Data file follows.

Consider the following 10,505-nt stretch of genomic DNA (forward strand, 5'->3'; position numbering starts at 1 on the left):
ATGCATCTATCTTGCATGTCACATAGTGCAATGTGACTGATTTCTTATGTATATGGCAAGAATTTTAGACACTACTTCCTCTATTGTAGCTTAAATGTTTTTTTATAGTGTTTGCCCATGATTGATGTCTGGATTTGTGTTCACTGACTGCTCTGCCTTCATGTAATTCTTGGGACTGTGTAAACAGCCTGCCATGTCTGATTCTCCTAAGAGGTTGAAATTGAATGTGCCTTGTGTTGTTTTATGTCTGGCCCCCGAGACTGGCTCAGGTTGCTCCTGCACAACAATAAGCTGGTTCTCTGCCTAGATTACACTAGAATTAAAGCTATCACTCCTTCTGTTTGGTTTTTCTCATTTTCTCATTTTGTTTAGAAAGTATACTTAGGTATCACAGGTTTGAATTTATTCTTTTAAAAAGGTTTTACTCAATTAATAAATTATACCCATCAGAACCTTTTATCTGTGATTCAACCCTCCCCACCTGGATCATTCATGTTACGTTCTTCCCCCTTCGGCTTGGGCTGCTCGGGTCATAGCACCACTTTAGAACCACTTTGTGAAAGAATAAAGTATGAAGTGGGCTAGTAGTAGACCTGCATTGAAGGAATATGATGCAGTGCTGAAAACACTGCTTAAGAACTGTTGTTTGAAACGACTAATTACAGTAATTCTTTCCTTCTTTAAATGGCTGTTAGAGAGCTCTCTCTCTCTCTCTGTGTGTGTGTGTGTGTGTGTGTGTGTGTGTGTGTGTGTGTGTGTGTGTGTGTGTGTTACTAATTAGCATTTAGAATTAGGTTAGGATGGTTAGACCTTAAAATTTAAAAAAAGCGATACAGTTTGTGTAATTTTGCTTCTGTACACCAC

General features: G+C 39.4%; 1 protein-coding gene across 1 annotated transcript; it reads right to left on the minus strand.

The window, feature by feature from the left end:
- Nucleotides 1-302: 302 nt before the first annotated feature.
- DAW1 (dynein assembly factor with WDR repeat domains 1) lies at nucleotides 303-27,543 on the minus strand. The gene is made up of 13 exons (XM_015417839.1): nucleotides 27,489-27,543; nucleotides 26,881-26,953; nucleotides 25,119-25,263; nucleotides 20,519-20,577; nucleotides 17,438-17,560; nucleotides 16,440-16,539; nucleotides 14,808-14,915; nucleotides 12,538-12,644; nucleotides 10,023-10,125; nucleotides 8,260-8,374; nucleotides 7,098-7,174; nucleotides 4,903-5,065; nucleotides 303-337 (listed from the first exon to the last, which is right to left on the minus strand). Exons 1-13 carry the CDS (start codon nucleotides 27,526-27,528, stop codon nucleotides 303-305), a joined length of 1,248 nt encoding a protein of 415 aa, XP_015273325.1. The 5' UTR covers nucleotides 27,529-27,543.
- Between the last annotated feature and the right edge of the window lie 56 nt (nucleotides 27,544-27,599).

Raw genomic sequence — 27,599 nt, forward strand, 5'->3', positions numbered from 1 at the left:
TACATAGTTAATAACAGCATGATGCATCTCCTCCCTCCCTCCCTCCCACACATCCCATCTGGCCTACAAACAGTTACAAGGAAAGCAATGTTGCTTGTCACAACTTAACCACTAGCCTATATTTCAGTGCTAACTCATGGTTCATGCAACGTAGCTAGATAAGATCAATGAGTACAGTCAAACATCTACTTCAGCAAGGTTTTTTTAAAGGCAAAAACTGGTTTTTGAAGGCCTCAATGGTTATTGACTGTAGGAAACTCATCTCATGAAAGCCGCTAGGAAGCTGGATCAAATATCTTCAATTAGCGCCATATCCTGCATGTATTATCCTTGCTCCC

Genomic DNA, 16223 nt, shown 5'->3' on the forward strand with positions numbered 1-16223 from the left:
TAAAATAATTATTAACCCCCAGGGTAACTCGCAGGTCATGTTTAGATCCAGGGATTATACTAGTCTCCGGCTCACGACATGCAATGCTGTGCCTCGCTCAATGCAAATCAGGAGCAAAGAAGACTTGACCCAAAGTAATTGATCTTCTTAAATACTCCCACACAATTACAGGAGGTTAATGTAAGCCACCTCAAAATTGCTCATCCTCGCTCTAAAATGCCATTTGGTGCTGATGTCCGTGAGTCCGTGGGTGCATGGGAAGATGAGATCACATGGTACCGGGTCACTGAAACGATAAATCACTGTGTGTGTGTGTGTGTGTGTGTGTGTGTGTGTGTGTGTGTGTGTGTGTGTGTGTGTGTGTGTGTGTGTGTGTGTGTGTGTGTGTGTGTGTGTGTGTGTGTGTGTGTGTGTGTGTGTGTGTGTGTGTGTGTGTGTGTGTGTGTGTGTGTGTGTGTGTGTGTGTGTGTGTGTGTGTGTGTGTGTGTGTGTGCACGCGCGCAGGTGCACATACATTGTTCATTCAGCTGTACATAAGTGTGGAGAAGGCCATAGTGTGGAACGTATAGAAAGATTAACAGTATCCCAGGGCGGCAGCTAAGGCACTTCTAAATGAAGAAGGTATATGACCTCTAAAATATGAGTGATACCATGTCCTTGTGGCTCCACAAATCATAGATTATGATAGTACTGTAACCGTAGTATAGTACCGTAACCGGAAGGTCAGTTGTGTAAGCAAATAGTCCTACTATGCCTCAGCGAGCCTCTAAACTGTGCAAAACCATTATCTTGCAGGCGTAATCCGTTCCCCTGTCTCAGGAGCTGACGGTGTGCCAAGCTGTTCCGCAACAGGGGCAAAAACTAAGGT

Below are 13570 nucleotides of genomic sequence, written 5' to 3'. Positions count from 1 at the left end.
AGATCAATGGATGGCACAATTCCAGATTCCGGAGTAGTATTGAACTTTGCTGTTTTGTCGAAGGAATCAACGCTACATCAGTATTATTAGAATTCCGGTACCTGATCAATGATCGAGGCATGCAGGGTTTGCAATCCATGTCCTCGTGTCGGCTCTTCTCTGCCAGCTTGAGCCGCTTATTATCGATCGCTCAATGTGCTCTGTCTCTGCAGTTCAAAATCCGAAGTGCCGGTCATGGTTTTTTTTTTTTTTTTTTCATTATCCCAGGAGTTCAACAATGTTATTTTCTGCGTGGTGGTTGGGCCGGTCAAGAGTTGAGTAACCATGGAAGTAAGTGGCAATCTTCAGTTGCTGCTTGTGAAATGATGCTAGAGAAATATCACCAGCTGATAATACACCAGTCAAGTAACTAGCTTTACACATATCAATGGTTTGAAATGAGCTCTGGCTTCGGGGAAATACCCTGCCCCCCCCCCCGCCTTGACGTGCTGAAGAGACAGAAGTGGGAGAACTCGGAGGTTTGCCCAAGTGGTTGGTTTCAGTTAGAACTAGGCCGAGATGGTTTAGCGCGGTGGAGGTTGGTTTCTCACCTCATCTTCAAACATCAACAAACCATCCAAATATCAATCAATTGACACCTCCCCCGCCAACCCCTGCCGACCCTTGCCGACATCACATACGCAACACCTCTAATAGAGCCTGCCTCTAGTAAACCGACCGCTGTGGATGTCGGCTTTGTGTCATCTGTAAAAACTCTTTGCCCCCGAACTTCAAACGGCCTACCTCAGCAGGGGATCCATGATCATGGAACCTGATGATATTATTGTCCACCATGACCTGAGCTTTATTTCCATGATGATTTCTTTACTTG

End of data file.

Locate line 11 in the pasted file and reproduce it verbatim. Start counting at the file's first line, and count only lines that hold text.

TAAAATAATTATTAACCCCCAGGGTAACTCGCAGGTCATGTTTAGATCCAGGGATTATACTAGTCTCCGGCTCACGACATGCAATGCTGTGCCTCGCTCAATGCAAATCAGGAGCAAAGAAGACTTGACCCAAAGTAATTGATCTTCTTAAATACTCCCACACAATTACAGGAGGTTAATGTAAGCCACCTCAAAATTGCTCATCCTCGCTCTAAAATGCCATTTGGTGCTGATGTCCGTGAGTCCGTGGGTGCATGGGAAGATGAGATCACATGGTACCGGGTCACTGAAACGATAAATCACTGTGTGTGTGTGTGTGTGTGTGTGTGTGTGTGTGTGTGTGTGTGTGTGTGTGTGTGTGTGTGTGTGTGTGTGTGTGTGTGTGTGTGTGTGTGTGTGTGTGTGTGTGTGTGTGTGTGTGTGTGTGTGTGTGTGTGTGTGTGTGTGTGTGTGTGTGTGTGTGTGTGTGTGTGTGTGTGTGTGTGTGTGTGTGCACGCGCGCAGGTGCACATACATTGTTCATTCAGCTGTACATAAGTGTGGAGAAGGCCATAGTGTGGAACGTATAGAAAGATTAACAGTATCCCAGGGCGGCAGCTAAGGCACTTCTAAATGAAGAAGGTATATGACCTCTAAAATATGAGTGATACCATGTCCTTGTGGCTCCACAAATCATAGATTATGATAGTACTGTAACCGTAGTATAGTACCGTAACCGGAAGGTCAGTTGTGTAAGCAAATAGTCCTACTATGCCTCAGCGAGCCTCTAAACTGTGCAAAACCATTATCTTGCAGGCGTAATCCGTTCCCCTGTCTCAGGAGCTGACGGTGTGCCAAGCTGTTCCGCAACAGGGGCAAAAACTAAGGT